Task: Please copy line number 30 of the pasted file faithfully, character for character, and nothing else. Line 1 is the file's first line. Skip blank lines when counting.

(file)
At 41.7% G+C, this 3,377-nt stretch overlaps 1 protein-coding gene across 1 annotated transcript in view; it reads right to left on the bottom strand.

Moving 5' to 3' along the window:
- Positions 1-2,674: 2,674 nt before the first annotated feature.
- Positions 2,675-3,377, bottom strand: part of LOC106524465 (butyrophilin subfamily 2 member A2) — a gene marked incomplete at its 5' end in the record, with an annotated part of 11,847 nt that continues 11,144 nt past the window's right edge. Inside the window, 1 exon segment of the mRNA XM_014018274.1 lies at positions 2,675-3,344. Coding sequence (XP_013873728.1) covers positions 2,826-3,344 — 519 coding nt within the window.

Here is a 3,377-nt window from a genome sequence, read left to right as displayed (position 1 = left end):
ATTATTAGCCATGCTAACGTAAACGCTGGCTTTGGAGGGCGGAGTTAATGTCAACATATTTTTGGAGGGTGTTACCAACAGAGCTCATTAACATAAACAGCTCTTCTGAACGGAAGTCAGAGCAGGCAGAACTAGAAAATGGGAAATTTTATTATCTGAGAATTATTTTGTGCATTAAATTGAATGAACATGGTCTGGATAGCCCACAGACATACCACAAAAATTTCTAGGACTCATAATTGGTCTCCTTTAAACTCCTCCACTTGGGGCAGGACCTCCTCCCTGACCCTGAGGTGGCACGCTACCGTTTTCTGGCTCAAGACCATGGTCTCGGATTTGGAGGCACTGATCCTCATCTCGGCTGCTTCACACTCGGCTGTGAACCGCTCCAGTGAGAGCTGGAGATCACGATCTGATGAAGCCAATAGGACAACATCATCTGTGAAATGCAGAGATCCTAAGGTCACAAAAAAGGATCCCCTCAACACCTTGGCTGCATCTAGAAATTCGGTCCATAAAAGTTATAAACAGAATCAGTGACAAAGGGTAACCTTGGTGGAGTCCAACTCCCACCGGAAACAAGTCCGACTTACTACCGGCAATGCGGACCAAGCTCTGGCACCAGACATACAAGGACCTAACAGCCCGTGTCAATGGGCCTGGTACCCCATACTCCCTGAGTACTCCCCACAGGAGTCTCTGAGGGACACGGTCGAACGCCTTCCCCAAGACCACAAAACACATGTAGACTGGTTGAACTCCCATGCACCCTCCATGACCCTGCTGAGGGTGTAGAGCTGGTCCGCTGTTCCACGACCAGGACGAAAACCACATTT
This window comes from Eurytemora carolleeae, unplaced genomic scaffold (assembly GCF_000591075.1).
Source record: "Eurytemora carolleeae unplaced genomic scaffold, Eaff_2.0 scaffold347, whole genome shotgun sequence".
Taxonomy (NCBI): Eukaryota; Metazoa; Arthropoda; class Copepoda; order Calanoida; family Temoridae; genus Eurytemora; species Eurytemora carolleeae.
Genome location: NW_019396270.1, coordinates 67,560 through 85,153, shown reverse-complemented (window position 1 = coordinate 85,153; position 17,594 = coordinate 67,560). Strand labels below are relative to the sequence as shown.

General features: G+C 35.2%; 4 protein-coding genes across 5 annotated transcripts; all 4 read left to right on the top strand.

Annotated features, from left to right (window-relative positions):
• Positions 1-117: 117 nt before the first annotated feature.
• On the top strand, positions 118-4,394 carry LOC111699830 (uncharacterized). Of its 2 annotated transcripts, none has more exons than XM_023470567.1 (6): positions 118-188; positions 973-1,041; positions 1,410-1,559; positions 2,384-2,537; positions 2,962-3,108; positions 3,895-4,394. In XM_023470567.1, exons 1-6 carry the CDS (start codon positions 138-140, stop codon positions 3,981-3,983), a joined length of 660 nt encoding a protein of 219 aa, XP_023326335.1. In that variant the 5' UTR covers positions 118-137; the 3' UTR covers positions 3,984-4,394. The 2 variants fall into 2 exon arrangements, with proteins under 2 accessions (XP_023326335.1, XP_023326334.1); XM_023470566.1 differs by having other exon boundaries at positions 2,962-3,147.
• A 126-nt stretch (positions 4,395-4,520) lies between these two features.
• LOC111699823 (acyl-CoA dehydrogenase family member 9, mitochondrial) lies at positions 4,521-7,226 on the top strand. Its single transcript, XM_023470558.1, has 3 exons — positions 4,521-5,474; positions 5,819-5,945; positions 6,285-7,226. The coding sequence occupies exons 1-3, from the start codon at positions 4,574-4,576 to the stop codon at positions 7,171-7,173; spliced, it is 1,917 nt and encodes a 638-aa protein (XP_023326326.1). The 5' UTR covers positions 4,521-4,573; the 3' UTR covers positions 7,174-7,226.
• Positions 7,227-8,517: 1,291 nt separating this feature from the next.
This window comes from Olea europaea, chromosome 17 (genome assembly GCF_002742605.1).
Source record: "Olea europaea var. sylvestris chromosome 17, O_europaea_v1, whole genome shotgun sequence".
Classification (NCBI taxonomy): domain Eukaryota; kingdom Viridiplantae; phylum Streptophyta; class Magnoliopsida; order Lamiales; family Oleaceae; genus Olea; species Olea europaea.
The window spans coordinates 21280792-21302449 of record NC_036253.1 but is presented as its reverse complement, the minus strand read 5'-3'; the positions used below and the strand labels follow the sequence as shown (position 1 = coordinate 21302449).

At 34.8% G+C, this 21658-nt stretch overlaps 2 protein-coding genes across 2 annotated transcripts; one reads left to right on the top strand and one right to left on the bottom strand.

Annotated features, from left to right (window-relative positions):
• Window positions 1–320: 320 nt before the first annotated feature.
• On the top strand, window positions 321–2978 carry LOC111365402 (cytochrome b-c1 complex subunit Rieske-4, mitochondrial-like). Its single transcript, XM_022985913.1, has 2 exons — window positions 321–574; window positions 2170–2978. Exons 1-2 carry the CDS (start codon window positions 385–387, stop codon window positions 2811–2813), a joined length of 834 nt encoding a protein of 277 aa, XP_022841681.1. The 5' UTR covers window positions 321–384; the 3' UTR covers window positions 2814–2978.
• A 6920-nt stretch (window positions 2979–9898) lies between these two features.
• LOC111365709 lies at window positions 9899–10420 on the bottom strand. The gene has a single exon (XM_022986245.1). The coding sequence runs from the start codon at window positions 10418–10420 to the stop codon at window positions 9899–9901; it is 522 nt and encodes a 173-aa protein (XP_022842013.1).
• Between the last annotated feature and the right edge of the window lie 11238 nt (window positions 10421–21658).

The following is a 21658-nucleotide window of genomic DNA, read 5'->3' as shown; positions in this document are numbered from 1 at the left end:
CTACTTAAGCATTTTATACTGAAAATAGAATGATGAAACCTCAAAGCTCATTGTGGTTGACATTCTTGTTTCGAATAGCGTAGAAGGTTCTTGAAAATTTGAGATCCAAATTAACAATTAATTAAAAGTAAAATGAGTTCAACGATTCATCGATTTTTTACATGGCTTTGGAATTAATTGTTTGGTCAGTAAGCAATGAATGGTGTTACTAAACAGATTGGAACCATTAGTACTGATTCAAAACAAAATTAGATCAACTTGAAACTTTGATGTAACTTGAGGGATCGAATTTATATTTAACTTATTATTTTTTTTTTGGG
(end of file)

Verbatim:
CTACTTAAGCATTTTATACTGAAAATAGAATGATGAAACCTCAAAGCTCATTGTGGTTGACATTCTTGTTTCGAATAGCGTAGAAGGTTCTTGAAAATTTGAGATCCAAATTAACAATTAATTAAAAGTAAAATGAGTTCAACGATTCATCGATTTTTTACATGGCTTTGGAATTAATTGTTTGGTCAGTAAGCAATGAATGGTGTTACTAAACAGATTGGAACCATTAGTACTGATTCAAAACAAAATTAGATCAACTTGAAACTTTGATGTAACTTGAGGGATCGAATTTATATTTAACTTATTATTTTTTTTTTGGG